Best Lures

You have a lot of options for catching a variety of different salmon, however, most it boils down to 3 things:  bait fish, eggs and flies.  Imitate these 3 things and you will catch fish.

Best Fishing Lures & Flies

Soft Baits

Curly tail grubs are great baits for salmon.  The 4 to 5 inch grubs will work better than the smaller grubs, however, for some of the smaller salmon, don’t rule out a 2 to 3 inch grub.  They are great for casting, jigging or slow trolling.

Jigging or drop shotting minnow baits aren’t a very popular way to fish for salmon, however, they can be effective.  Some anglers will fish this way when they find a large school of salmon.  Another way to fish with these baits is with a scrounger jighead.  You can then cast them and wind them in with a steady retrieve or slow troll them.

Swimbaits can be very effective for salmon.  You cast them or troll them.  They probably work better trolled because you can cover more water, but don’t rule out these lures when salmon move into the shorelines and harbors to spawn in the fall.

Hard Baits

Crankbaits can be effective for salmon.  Most anglers that fish crankbaits will troll with them.   Whether you fish shallow, deep or in between, you have a lot of options.  Some anglers report good success casting crankbaits when salmon move into the shallows during the spawn.

This is one of the most popular ways to troll for salmon, especially in the spring and early summer when salmon can be caught somewhat shallow.

Inline spinners are very popular for trout and they will work for salmon too.  Most anglers won’t use spinners for salmon, however, when salmon move into the shallows to spawn, you can usually catch some fish with a spinner.  On the Great Lakes, anglers fish the harbors and shorelines in the fall and do pretty well with these lures.  Some anglers report success in some rivers too, however, flies and eggs tend to be much more productive in the rivers.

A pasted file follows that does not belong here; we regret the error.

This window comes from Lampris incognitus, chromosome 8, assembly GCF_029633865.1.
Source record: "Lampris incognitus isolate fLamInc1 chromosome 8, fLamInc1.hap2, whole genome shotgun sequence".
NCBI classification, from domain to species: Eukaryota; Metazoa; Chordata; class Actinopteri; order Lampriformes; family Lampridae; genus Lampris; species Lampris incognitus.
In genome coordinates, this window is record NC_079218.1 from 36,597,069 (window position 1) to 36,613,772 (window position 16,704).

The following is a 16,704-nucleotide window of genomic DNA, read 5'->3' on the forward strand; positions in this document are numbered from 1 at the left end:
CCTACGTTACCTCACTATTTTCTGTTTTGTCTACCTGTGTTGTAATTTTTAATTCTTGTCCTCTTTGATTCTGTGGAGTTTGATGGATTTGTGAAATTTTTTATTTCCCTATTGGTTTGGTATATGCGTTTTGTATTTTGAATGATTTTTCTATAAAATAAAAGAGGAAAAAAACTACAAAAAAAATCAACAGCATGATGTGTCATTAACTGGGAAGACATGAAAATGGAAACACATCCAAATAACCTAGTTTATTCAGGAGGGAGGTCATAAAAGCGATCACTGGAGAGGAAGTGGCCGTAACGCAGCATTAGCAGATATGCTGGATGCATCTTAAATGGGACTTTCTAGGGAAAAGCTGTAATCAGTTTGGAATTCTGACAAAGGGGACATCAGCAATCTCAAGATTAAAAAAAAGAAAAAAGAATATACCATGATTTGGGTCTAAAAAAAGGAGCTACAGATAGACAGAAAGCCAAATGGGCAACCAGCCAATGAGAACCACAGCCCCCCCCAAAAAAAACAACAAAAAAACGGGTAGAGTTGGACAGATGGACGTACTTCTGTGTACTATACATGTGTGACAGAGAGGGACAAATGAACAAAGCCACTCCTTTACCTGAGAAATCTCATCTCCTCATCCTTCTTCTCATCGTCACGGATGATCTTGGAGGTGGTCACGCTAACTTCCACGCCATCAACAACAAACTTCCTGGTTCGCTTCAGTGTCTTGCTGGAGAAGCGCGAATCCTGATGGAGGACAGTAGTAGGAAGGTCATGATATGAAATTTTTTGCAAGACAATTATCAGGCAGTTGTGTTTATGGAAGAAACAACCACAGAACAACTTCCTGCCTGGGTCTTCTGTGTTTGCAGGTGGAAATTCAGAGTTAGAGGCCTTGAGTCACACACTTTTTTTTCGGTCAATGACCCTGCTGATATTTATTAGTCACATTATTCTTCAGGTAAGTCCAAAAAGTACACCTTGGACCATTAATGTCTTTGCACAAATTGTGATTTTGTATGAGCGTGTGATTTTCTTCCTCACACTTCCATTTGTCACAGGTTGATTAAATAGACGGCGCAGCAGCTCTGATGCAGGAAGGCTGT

Trolling spoons are the most popular types of spoons for salmon.  Troll a variety of them at different depths and they will catch all types of salmon.

Casting spoons aren’t as popular as trolling spoons, but they are super effective when salmon are close enough to shore that you can cast for them.  Some boaters also report good success casting spoons in the harbors in the Great Lakes.  Every state doesn’t allow you to fish from your boat in the harbors, so check the regulations before using this technique.

Jigging spoons can be effective for salmon when you find a school of them in deeper water.  Trolling tends to be more effective so most anglers never even try a jigging spoon.  They can be effective though if you are in the right situation.


They say that when salmon enter the rivers to spawn that they do not eat, however, they must still be willing to hit a bait, otherwise, anglers would never catch them.  You can use a variety of flies that you see trout anglers use, however, most anglers that fly fish for salmon will stick to the egg patterns and streamers.  You can catch salmon with other flies, but the ones listed below tend to be the better patterns for targeting salmon.

The egg sucking leech is a very unique fly that works very well for salmon.  Anglers fish these at the beginning of the spawning runs all the way to the end and they tend to catch fish consistently through the entire run.

Egg flies work great, especially once the salmon start laying their eggs during the spawning runs.

There may not be a better way to target salmon once the salmon start laying their eggs during the spawning runs in the rivers.  Tie on a single egg and drift it slowly downstream.

Streamers are popular flies for salmon.  Fish a variety of streamers in the rivers when the salmon are running and you should catch some fish.